Strength in Numbers
With scholarship limits having increased parity, what separates the contenders from the pretenders is depth
In this strange new world of college football, in which Northern Illinois can beat Alabama in Tuscaloosa, Bowling Green can upend Purdue in West Lafayette and UNLV can whip Wisconsin in Madison, the line between the six BCS conferences and the five others clearly has been blurred. The NCAA's 1992 ruling that reduced the number of scholarships from 95 to 85 per team has resulted in a wider distribution of talent across all conferences, and that, combined with better coaching at the mid-major level, has led to more parity. But one thing still separates the Miamis from the Miami of Ohios: depth.
"There are still clearly five to 10 teams that are head and shoulders above all others," says Boston College coach Tom O'Brien. "Talent is the most important thing, then quality depth."
Superior depth is a major reason why second-ranked Miami was able to extend its regular-season winning streak to 38 games with a 22-14 win over No. 5 Florida State in Tallahassee last Saturday. The Hurricanes appeared to be in trouble without two key starters, running back Frank Gore (out for the season with a torn left ACL) and strong safety Maurice Sikes (strained right knee). But as it has done so many times, Miami replaced them with more than capable reserves. Running back Jarrett Pay-ton carried 26 times for 97 yards and added a 14-yard TD catch, while Sikes's replacement Greg Threat had a game-high seven tackles. "You're going to have bumps, bruises and injuries," says Miami coach Larry Coker. "And in our case we've had a lot of underclassman leaving for the NFL. With [the 85-scholarship limit], you've got to have depth, and we're glad we do."
The wannabes have impressive starters—at week's end, seven of the nine top-rated passers in the nation were from non-BCS conferences—but the perennial title contenders still hold a huge edge in the middle of the depth chart. "The ones are very similar; it's the twos that are better," says Clemson coach Tommy Bowden. "When there is fatigue, injury or a suspension, the next guy goes in there and he can play. At Florida State the first 11 are pretty good, but so is the next group. The third-team tailback, Leon Washington, was the [best high school player] in the state of Florida."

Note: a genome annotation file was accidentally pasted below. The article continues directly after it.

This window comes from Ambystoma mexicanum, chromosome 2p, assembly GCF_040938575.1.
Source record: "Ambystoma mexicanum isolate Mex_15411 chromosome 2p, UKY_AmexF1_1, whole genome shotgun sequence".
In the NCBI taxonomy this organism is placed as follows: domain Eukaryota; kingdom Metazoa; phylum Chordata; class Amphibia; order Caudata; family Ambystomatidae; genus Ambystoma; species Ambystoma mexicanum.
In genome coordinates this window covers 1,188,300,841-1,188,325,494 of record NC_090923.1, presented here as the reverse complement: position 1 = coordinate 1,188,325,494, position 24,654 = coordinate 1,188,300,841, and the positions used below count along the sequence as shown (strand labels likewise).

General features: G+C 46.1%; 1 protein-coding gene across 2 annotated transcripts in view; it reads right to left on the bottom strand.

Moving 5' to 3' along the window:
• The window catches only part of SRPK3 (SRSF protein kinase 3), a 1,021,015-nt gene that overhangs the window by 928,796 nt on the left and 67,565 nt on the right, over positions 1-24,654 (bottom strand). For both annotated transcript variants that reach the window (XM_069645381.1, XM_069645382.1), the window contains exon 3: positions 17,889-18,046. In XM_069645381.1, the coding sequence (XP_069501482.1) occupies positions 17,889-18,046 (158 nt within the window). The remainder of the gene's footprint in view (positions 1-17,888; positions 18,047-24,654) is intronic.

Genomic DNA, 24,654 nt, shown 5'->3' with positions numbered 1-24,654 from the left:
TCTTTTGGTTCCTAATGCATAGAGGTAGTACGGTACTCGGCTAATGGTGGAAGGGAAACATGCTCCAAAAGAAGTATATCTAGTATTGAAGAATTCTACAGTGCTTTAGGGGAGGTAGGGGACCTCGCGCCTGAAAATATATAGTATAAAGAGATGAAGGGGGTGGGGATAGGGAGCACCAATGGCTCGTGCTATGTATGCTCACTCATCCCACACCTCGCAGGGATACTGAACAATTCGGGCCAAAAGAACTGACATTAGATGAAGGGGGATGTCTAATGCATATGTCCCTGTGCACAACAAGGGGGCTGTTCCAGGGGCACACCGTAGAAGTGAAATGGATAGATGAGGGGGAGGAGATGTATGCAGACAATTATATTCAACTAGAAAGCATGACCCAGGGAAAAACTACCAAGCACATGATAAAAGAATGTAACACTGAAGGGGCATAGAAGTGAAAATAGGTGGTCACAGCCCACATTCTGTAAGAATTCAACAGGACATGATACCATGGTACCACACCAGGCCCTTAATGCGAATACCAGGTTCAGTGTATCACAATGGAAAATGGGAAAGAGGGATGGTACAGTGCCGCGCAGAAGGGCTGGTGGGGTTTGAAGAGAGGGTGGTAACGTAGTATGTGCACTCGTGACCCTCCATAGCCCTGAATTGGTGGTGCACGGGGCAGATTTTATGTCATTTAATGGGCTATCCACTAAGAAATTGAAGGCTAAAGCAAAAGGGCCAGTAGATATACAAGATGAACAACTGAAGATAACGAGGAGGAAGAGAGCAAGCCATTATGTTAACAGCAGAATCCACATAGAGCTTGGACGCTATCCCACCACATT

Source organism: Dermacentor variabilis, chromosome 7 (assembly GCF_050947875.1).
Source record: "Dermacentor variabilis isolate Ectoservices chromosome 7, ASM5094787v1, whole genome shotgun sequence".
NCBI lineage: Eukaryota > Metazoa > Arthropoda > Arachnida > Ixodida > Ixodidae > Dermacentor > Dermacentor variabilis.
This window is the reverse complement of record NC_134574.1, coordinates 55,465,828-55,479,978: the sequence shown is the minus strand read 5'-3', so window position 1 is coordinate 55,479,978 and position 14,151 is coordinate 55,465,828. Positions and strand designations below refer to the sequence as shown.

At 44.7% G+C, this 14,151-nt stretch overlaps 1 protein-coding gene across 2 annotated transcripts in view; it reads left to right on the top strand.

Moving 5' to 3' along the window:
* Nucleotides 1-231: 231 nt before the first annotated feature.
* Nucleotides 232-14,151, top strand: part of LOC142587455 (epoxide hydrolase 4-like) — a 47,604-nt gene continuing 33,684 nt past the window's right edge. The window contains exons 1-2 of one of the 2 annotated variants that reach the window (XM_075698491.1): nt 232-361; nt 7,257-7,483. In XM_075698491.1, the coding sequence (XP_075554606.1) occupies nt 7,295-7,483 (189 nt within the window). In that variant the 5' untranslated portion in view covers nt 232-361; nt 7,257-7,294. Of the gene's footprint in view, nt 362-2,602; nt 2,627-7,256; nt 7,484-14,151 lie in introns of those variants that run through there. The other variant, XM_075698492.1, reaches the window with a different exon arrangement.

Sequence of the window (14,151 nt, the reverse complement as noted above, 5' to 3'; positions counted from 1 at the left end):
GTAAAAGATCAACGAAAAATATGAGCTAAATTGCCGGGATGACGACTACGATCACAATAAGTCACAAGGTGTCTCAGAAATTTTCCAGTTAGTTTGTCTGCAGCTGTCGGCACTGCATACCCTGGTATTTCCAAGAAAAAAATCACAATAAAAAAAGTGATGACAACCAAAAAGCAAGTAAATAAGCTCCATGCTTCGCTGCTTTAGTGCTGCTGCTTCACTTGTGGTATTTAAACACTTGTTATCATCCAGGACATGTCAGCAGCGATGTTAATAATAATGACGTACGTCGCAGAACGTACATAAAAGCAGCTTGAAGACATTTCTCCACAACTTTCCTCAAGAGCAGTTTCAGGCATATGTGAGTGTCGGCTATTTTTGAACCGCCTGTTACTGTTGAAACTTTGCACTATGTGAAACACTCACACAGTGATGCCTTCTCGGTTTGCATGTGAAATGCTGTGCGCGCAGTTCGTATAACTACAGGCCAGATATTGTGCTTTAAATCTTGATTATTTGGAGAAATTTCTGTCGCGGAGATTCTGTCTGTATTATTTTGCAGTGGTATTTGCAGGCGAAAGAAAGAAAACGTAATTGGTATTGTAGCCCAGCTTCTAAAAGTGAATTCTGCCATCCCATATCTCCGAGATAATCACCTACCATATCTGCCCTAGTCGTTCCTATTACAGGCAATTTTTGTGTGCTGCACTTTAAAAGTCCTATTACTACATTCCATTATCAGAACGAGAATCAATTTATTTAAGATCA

Even while the mid-majors argue for entry into the BCS, coaches for non-BCS teams concede that they are more vulnerable to late-season slides because they're not as deep. "We can't afford the injuries that [bigger programs] can," says Northern Illinois coach Joe Novak, whose team has beaten Maryland and Iowa State in addition to Alabama. Adds UNLV coach John Robinson, who spent 12 years at USC, "The Mountain West and MAC are not that far away, but where they would fall apart is if they had to play those BCS conference teams every week."
Consider the way some recently successful mid-major teams have fallen due to late-season personnel losses. After opening the 2001 season with wins over Colorado, Oregon State and Wisconsin, Fresno State lost some key defensive players and finished 11-3. That same year BYU won its first 12 games but then lost star running back Luke Staley and dropped its final two, to Hawaii and to Louisville in the Liberty Bowl.
Building quality second and third teams will be an uphill battle for smaller programs. As long as those schools continue to have subpar attendance numbers—the MAC, this season's biggest Goliath-slayer, is averaging just 19,504 fans per game—the mid-major conferences will likely be shunned by the BCS. And without the financial advantages of playing in BCS bowls, they'll continue to have smaller recruiting budgets and less television exposure. Unless the system is modified (the BCS will renegotiate its contracts in 2005) coaches at non-BCS schools will still flinch when a player gets into trouble off the field or is injured on it.
Missouri Tiger on the Loose
Unchained QB Takes a Bite Out of Nebraska
Two days after Missouri's head-scratching 35-14 loss to Kansas on Sept. 27, coach Gary Pinkel took sophomore quarterback Brad Smith aside for a pep talk. Pinkel was concerned that his star was trying too hard not to make any mistakes. "I told Brad just to turn it loose," says Pinkel. "If you feel like you're on eggshells, you have to watch yourself on everything you do. Then you can't use your athleticism."